• by crath (80215) on Tuesday February 19, 2013 @06:00PM (#42949877) Homepage

      Negative: If the gene causing infertility is transmitted via pollen, then farmers that try to produce an heirloom seed crop near a field planted with a Monsanto variety would be screwed since their seed crop could end up infertile.

      This is exactly what will happen, and so Monsanto will put and end to many farmers' current practice of saving part of this years crop as next year's seed--since their seed yield will be reduced they negatively impact their future yield due to a percentage of the seed being sterile.

      • by Colonel Korn (1258968) on Tuesday February 19, 2013 @06:37PM (#42950333)

        Negative: If the gene causing infertility is transmitted via pollen, then farmers that try to produce an heirloom seed crop near a field planted with a Monsanto variety would be screwed since their seed crop could end up infertile.

        This is exactly what will happen, and so Monsanto will put and end to many farmers' current practice of saving part of this years crop as next year's seed--since their seed yield will be reduced they negatively impact their future yield due to a percentage of the seed being sterile.

        Doesn't this seem like it's a single plot twist away from eliminating the ability to grow any major crop and causing the collapse of civilization as famine sweeps the globe?

      • by PopeRatzo (965947) on Tuesday February 19, 2013 @07:02PM (#42950603) Homepage Journal

        This doesn't stop until all food is proprietary. I think this fact is where the discussion should start. The corporate holy grail is for all life to be covered by "intellectual" property. Where not a breath is taken that doesn't put money in the pockets of a certain segment of the population.

        Parents are going to have to sign license agreements before they can take their baby home from the hospital soon.

        You know the joke about how you don't buy beer, you only rent it? We're going to live to see the day where you don't buy beer, you only license it.

        • by icebike (68054) on Tuesday February 19, 2013 @08:38PM (#42951499)

          This doesn't stop until all food is proprietary. I think this fact is where the discussion should start.

          Agreed.

          This is a dangerous road to go down, and there is really no need to go down it.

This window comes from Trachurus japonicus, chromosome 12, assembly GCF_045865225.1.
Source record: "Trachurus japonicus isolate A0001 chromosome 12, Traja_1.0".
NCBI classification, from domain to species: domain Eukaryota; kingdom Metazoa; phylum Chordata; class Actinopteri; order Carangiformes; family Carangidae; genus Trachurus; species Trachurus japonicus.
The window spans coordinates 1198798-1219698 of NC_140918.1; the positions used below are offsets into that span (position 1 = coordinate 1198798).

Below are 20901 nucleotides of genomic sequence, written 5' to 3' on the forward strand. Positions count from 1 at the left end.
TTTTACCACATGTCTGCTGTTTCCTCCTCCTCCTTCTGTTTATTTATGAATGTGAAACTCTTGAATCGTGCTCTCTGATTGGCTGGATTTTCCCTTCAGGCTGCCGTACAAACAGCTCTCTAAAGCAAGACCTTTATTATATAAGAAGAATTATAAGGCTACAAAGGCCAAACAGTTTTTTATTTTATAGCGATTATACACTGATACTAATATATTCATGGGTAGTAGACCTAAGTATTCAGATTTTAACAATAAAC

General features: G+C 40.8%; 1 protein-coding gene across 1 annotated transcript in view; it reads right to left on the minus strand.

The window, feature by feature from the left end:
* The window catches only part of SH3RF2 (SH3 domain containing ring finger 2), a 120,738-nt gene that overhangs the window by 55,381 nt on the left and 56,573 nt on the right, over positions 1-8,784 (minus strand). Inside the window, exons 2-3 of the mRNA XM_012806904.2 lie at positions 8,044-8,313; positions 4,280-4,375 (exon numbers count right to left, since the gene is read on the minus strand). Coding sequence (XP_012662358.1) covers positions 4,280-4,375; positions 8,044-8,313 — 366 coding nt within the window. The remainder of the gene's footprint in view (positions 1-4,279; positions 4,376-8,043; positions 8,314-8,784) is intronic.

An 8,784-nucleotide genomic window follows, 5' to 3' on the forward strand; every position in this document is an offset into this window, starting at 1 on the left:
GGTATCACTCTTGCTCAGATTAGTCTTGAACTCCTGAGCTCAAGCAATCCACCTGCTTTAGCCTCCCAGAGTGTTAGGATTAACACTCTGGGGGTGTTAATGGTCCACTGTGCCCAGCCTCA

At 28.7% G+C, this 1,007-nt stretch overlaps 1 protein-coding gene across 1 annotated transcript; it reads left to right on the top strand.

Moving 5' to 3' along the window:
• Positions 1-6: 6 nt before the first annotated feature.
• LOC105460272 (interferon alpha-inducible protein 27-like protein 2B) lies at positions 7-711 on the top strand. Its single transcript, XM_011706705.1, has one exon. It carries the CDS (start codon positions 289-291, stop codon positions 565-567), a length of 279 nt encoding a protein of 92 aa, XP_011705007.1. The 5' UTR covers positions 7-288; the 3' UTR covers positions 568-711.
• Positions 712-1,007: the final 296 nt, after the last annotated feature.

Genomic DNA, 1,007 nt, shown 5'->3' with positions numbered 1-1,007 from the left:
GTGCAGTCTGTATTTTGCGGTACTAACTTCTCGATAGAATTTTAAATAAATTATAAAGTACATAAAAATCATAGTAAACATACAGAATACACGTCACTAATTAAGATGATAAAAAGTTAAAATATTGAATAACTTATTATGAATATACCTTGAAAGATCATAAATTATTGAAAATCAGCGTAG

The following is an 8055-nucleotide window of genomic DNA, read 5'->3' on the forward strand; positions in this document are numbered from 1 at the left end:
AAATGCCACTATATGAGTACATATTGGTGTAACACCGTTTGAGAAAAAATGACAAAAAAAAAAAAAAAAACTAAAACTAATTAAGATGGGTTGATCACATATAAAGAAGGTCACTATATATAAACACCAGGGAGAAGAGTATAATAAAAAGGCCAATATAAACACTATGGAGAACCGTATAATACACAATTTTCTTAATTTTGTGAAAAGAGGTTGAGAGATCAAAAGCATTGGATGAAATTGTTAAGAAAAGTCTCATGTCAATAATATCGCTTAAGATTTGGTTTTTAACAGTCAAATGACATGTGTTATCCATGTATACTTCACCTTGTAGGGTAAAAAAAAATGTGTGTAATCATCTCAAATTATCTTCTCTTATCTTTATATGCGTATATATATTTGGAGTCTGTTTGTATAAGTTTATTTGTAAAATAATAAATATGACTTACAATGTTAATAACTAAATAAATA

We need the courts or congress to just tell Monsanto that their rights to the seed extinguished upon the bag of seed leaving their factory. As far as terminator seed goes, I suspect the market will take care of that. Farmers just won't buy it.

      • will put and end to many farmers' current practice of saving part of this years crop as next year's seed

        Most farms don't save seed anymore and haven't since the rise of hybrid seed in the 1930's.

    • ...but I can't help but think that such an effect would be intentional. But they have the money, er, "protected speech," to push this through.

    • If this works:

      Positive: Monsanto would no longer be able to sue farmers claiming that they are using Monsanto seed to produce a seed crop to use for planting the next year.

      Negative: If the gene causing infertility is transmitted via pollen, then farmers that try to produce an heirloom seed crop near a field planted with a Monsanto variety would be screwed since their seed crop could end up infertile.

      Wouldn't that give the farmers cause to engage in class-action style legal recourse against Monsanto?

      I guess what I'm saying is, where's the negative?

    • by drinkypoo (153816)

      Positive: Monsanto would no longer be able to sue farmers claiming that they are using Monsanto seed to produce a seed crop to use for planting the next year.

      I've been beating that drum for years now, with few following along. Congratulations, though!

      Negative: If the gene causing infertility is transmitted via pollen, then farmers that try to produce an heirloom seed crop near a field planted with a Monsanto variety would be screwed since their seed crop could end up infertile.

      That's true, but at least it will still be possible to produce seed in greenhouses with filters. Granted, that's the environment to which I believe we should be limiting GM crops at this stage...

    • by wierd_w (1375923)

      The solution for monsanto is easy.

      Sell a "seed mix".